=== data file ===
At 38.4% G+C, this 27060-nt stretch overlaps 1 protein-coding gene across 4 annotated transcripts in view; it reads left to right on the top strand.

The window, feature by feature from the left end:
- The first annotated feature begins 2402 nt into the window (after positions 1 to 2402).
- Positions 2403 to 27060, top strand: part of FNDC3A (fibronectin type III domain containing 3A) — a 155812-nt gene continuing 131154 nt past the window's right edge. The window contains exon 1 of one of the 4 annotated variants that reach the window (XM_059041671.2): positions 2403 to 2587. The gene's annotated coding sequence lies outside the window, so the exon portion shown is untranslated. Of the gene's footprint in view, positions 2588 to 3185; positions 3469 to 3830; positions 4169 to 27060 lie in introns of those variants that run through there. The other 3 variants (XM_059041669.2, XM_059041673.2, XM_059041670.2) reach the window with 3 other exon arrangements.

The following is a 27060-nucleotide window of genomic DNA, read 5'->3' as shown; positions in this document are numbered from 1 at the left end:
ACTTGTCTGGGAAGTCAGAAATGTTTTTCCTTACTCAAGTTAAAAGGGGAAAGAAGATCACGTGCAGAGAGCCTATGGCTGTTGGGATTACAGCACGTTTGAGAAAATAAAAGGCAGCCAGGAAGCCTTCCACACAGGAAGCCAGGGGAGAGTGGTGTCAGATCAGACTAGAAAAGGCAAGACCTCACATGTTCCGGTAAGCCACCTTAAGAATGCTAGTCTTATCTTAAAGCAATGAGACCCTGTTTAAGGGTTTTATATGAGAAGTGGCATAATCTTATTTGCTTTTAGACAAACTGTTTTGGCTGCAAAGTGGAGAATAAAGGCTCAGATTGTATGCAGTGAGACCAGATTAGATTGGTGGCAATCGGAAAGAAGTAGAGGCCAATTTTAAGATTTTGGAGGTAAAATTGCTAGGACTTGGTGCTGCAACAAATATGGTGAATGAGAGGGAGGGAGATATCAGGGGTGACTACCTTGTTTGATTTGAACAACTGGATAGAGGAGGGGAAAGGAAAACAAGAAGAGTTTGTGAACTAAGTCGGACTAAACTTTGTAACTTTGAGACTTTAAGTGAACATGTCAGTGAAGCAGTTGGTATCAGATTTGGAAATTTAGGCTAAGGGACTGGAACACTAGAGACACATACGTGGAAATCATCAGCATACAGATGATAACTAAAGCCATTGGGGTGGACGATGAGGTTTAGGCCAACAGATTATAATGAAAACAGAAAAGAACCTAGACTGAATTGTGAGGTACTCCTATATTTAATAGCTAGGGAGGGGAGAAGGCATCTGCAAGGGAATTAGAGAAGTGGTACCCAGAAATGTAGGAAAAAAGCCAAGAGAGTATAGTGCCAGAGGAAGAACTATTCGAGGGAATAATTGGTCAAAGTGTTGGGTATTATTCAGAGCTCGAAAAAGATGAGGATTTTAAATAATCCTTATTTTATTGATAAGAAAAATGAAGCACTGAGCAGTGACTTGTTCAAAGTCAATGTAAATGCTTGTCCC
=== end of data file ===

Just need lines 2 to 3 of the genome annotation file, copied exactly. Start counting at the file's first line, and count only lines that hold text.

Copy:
The window, feature by feature from the left end:
- The first annotated feature begins 2402 nt into the window (after positions 1 to 2402).